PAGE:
- More to the point, is atheism a set of beliefs concerning the cause, nature, and purpose of the universe? No. Atheism is a lack of one specific belief, not a set of beliefs. Even strong atheism is simply a position on one particular issue: there is no god. Thus, even assuming strong belief in this point, that doesn't say anything at all about the actual cause, nature or purpose of the universe, except in the negative ("it's not God").
- People who think that atheists are all of one mind about the nature of the universe need only consider the beliefs of Raelians to see this is not so.
- Some people claim that atheism is a religion based on later definitions of the word, such as:
- something one believes in and follows devotedly; a point or matter of ethics or conscience: [for example] to make a religion of fighting prejudice.
- Technically, atheism could be considered a religion in this sense, but this wanders very far from what theists imply when they call atheism a religion, and can thus be considered equivocation. As the entry itself mentions, under this definition "fighting prejudice" is a religion. If this is true, then so are capitalism, football, and Star Trek. It is surely not much of an insult to be included under such a broad definition. (On the other hand, many religious people would likely be insulted if this were taken to be the only meaning of the term when applied to their own religion!) Atheism would be a religion in the same sense that golf is a religion but not in the sense that Catholicism is a religion.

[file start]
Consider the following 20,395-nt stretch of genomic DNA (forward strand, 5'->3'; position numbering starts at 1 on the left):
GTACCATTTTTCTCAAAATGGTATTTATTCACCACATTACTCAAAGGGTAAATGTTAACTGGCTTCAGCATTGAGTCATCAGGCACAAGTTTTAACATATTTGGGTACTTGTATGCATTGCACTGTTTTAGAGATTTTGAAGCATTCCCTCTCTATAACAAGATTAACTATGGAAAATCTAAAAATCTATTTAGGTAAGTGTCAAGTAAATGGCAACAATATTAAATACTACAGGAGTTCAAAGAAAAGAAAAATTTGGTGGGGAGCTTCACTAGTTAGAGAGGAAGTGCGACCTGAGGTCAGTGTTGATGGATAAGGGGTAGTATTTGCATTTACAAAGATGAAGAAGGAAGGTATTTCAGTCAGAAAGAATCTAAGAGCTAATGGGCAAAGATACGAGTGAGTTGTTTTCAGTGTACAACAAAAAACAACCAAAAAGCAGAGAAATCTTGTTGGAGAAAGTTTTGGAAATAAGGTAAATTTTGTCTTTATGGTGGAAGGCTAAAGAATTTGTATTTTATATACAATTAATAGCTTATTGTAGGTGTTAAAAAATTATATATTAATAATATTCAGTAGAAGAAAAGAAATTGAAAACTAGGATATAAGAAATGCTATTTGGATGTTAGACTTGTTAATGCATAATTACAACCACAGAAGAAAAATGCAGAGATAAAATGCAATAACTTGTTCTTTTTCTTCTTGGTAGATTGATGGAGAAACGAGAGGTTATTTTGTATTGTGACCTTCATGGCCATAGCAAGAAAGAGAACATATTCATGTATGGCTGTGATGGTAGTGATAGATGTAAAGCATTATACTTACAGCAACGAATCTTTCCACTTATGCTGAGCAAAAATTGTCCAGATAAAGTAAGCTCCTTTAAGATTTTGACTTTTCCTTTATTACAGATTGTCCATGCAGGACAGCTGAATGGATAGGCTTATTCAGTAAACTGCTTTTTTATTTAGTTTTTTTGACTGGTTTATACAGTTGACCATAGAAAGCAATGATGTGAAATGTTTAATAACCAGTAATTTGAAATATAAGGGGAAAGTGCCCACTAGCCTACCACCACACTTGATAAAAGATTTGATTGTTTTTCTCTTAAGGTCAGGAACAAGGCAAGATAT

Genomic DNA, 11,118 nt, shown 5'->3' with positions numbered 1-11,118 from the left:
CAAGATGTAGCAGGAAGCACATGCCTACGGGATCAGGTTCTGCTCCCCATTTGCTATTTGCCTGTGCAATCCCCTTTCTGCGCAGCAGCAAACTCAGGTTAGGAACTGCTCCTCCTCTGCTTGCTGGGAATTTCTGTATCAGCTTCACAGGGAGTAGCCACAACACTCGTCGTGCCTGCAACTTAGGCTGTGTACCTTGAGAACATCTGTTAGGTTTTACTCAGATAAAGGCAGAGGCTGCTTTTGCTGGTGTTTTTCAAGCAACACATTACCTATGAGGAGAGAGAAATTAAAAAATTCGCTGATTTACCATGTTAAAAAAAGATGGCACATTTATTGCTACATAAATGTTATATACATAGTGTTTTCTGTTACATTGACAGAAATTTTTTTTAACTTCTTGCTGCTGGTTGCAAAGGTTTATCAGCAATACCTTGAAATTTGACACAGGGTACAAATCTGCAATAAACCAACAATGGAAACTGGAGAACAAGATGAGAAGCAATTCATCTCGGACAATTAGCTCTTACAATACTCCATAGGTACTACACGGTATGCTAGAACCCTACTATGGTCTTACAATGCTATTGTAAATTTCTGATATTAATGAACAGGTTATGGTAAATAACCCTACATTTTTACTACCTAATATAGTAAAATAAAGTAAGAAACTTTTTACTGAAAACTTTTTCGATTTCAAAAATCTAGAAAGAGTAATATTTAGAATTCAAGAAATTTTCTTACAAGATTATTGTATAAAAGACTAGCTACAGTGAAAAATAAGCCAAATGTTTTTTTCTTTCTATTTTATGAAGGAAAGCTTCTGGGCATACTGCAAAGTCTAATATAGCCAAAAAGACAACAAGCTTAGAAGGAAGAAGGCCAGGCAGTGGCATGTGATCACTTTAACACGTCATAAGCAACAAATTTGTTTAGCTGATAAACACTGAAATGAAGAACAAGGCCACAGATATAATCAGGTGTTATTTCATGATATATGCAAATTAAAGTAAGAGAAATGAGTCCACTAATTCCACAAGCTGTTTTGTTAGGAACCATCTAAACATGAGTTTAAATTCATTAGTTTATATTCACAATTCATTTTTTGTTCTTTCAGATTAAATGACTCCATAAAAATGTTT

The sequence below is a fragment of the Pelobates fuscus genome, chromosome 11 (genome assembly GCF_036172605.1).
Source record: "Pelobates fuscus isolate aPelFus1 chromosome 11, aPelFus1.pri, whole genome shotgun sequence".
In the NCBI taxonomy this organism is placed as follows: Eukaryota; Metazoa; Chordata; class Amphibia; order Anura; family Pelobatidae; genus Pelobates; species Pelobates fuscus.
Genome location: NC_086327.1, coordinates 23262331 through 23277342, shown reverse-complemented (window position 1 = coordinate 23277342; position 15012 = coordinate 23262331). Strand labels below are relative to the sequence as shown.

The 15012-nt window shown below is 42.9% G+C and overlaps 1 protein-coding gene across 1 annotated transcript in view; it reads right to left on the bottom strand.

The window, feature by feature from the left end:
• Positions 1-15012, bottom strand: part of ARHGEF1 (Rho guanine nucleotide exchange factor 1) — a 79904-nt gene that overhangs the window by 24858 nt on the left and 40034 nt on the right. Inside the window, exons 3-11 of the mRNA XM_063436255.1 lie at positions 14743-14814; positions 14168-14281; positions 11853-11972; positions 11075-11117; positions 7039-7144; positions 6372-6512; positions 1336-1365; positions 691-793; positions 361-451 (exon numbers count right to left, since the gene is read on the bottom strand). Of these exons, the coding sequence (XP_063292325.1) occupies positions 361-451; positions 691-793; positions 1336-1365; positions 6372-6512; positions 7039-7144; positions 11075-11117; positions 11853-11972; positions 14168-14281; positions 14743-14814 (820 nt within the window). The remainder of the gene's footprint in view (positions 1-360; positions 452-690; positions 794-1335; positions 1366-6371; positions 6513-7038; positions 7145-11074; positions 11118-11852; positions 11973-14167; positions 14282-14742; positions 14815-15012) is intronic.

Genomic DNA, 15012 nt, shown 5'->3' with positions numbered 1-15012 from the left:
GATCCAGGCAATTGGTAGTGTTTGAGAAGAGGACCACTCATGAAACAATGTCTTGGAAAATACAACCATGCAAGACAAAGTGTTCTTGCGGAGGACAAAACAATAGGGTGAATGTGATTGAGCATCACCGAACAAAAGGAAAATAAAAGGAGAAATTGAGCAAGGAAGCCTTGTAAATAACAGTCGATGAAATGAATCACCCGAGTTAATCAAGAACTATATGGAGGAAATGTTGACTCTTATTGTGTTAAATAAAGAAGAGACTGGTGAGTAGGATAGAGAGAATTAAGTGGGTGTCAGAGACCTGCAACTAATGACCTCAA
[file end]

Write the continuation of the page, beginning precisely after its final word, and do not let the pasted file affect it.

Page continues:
- If atheism is a religion, not collecting stamps is a hobby.
- If atheism is a religion, bald is a hair color.
- If atheism is a religion, being healthy is a disease.
- Tu quoque! This argument exists to defend religion by claiming that atheists fall into the same category. This serves to derail the argument and prevents focusing on the lack of evidence for the religion. Beyond shifting the burden of proof, the argument serves as a non-sequitur.
Dissolving the Question
Words are hidden inferences. By calling atheism a religion, the person wants to come to some conclusion using a syllogism such as:
- Religions force people to wear silly hats.
- Atheism is a religion.
- Therefore, atheism forces people to wear silly hats.
These syllogisms don't work. Humans have ten fingers; but if I lose a finger in a chainsaw accident, I am still a human.
Since you are talking about a very specific instance, there's no need to go through the generalization for any specific questions about atheism. However, this might have come up when the atheist in the conversation made a point about religion. In this case, talk about the specific aspect of religions that fits your argument, and stop using the word 'religion' (or synonyms). For example, when saying that religion is harmful, you might want to switch to saying that dogmatic movements are harmful -- an argument that might exclude a small number of religions and include some political movements used in dictatorships.
- Is atheism a religion? by Adrian Barnett